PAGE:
Cyberbullying Rampant on the Internet

Sam Laird has published an article on Mashable Lifestyle that details with vivid statistics just how rampant and pervasive the problem of cyberbullying has become. Consider these stats presented in the article:

  • 42% of teenagers with tech access report being cyberbullied over the past year
  • Of the 69% of teens that own their own computer or smart phone, 80% are active on social media
  • The average teen sends 60 texts per day - reducing face-to-face communication skills
  • Teen texting rate is DOUBLE the adult texting rate
  • Girls 14-17 text more - 100 per day
  • 7.5 million Facebook users are under 13 years old
  • 81% of teens say bullying online is easier to get away with
  • 3 million kids per month are absent from school due to bullying
  • 20% of kids cyberbullied think about suicide, and 1 in 10 attempt it.
  • 4500 kids commit suicide each year
  • Suicide is the No. 3 killer of teens in the US. (Car accidents #1, Homicide #2)

It is clear that many kids can not cope with the social and emotional demands of social media. The technology is not the problem as much as the immaturity of the user. Cognitive research shows that the human brain does not attain full cognitive and reasoning capabilities until the age of 21-24. Couple this with increasing distance from parents and family, the child lacks the mental maturity and support network needed to resist the onslaught of bullying and harassment that can come with access to social media.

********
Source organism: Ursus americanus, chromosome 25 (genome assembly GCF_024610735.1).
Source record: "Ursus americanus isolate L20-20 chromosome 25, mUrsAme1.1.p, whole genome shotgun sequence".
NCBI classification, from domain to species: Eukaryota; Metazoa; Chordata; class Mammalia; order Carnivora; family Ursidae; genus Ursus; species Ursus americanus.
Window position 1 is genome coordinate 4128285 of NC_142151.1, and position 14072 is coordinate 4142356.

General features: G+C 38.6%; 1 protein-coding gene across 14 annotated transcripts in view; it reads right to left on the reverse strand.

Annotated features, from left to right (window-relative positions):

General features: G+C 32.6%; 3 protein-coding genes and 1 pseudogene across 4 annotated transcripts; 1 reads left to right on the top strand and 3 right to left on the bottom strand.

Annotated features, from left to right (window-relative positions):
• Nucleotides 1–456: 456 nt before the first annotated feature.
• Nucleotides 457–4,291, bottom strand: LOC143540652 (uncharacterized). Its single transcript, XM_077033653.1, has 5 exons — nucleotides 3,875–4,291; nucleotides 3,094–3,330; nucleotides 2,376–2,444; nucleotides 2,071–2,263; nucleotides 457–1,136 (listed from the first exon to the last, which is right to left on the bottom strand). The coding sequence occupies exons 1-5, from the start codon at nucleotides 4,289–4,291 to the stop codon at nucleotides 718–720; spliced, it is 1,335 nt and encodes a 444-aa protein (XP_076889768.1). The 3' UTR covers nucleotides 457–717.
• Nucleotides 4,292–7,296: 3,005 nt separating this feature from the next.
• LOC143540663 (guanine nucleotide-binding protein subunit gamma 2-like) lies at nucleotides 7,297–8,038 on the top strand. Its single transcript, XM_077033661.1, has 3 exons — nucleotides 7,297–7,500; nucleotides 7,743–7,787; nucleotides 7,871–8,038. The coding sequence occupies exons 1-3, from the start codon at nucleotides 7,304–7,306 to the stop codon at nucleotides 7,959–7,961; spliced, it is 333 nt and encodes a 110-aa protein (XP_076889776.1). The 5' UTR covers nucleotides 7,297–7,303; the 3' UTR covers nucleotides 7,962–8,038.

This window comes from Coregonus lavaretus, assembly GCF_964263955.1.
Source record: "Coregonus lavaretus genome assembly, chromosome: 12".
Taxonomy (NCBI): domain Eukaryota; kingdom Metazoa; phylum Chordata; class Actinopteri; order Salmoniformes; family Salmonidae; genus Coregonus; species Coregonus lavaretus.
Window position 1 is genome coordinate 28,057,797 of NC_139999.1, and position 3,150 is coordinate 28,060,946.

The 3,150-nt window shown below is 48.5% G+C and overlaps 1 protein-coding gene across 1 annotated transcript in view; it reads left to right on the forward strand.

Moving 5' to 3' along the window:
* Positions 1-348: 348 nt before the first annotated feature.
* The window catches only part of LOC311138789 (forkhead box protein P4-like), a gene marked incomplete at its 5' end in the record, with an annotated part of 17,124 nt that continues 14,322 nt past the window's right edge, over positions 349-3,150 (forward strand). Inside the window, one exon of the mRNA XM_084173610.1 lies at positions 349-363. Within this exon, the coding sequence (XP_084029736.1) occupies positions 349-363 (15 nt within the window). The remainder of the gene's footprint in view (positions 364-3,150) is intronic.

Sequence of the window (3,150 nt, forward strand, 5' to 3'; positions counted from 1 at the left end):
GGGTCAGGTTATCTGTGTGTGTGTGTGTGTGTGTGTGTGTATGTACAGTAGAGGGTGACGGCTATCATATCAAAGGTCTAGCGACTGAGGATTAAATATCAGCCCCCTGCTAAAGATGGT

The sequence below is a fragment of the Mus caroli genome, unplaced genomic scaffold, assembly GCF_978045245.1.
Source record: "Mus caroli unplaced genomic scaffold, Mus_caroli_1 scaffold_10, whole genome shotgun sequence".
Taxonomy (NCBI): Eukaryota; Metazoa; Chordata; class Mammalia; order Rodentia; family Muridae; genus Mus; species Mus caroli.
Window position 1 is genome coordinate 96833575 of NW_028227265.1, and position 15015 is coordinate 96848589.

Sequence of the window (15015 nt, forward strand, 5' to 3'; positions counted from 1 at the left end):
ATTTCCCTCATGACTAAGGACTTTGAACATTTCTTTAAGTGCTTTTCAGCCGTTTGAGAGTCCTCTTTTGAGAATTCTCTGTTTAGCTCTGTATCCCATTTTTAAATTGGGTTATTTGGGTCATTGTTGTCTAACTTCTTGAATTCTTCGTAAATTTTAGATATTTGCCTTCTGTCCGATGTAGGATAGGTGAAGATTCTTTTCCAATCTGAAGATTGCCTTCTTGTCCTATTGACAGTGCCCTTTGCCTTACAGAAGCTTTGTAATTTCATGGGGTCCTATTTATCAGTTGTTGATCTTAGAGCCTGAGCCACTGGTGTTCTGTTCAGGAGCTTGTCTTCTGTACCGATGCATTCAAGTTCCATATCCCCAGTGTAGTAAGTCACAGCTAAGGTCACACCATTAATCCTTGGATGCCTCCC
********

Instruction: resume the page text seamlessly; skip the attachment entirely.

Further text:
The connection between kids starts at school. The peer network at school leads to wider and wider reach as kids openly "friend & follow" each other, presumably out of a desire to be popular, connected and in-the-know. As such, cyberbullying online quickly can become a school issue as students quietly bear the burden of rumors and rubbish that is cast upon them by sometimes known and unknown peers.

And unfortunately, sometimes it is adults such as teachers and other parents that are cyberbullying kids. Read Megan's Story to learn how one such parent attack ultimately lead to the suicide of a high school girl.

Unfortunately, given the trends of younger and younger children gaining access to social media and mobile devices, the scourge of cyberbullying will likely get much worse before it ever gets better. OnlineMom.com now reports that the average age for obtaining a mobile phone is 11.6 years old. The quest for solutions to cyberbullying ranges from school intervention strategies to parent intervention strategies to legal consequences and it is clear that there is no quick-fix to this problem.